Paul Kneale, born in Canada in 1986, is a witness of his time: as the computer started to become a commonplace appliance in the 1980s, to Kneale, growing older also meant seeing reality being simplified into digital language – to eventually become countless files encompassed by the rapidly expanding dimension of the Internet.
Kneale focuses on the loss in translation from tangible to intangible, questioning how such change could influence visual art. His practice reverses the process of digitalisation, as it gives a physical manifestation to the intangible: he uses domestic scanners to capture the ambient light above them multiple times, in order to obtain an overall impression of the environment.
In his new series, Kneale implements a new painterly style to his original scanning method; the scan’s print drips and melts in an acetone solution, as Kneale transfers it from a sheet of photographic paper to another surface: a by-products of his scan transfers series. Eventually, Kneale overlaps the transparencies, scans them, and prints the final result on a large scale canvas.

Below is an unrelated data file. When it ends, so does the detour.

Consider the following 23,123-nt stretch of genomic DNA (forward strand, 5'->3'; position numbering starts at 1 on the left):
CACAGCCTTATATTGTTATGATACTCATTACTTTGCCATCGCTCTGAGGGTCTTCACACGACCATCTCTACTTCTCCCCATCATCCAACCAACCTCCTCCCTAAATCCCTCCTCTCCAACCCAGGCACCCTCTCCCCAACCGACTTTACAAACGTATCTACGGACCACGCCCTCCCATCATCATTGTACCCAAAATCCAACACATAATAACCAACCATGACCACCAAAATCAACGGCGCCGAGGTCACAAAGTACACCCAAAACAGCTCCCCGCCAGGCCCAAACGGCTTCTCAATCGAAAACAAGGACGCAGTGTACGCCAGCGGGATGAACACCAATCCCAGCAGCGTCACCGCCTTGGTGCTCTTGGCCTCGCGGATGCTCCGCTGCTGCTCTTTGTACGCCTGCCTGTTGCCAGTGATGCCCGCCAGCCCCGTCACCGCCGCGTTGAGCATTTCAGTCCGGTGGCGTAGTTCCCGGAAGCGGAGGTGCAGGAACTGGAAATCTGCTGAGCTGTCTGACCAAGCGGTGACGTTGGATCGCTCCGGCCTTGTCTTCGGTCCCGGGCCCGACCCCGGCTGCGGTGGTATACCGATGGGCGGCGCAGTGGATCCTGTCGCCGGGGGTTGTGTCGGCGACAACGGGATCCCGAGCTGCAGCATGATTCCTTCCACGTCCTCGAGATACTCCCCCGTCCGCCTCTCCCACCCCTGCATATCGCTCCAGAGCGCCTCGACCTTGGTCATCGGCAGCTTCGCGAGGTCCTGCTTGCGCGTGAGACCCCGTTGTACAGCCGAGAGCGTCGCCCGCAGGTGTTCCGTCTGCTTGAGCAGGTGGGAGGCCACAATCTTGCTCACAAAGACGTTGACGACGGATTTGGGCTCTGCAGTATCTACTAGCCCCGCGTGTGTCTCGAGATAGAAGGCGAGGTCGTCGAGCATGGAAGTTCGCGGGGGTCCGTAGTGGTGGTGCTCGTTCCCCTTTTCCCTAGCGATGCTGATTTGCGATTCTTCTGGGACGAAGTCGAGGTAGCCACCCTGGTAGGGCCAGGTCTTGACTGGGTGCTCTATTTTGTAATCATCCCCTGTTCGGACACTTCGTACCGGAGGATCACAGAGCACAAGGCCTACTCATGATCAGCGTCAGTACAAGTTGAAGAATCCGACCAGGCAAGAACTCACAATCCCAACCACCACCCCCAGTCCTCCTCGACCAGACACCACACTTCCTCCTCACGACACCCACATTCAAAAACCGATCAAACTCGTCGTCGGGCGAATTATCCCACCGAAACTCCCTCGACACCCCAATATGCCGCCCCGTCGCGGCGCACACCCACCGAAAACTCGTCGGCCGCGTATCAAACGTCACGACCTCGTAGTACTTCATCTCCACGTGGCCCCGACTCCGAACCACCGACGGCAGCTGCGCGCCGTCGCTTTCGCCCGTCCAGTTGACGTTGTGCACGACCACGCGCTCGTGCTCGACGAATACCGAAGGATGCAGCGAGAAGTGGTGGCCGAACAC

The final artwork features the raw, vibrant inks of the printer blending into one another in straight lines and softer shapes – fading in the background, in a new technique that resembles a watercolour brushstroke.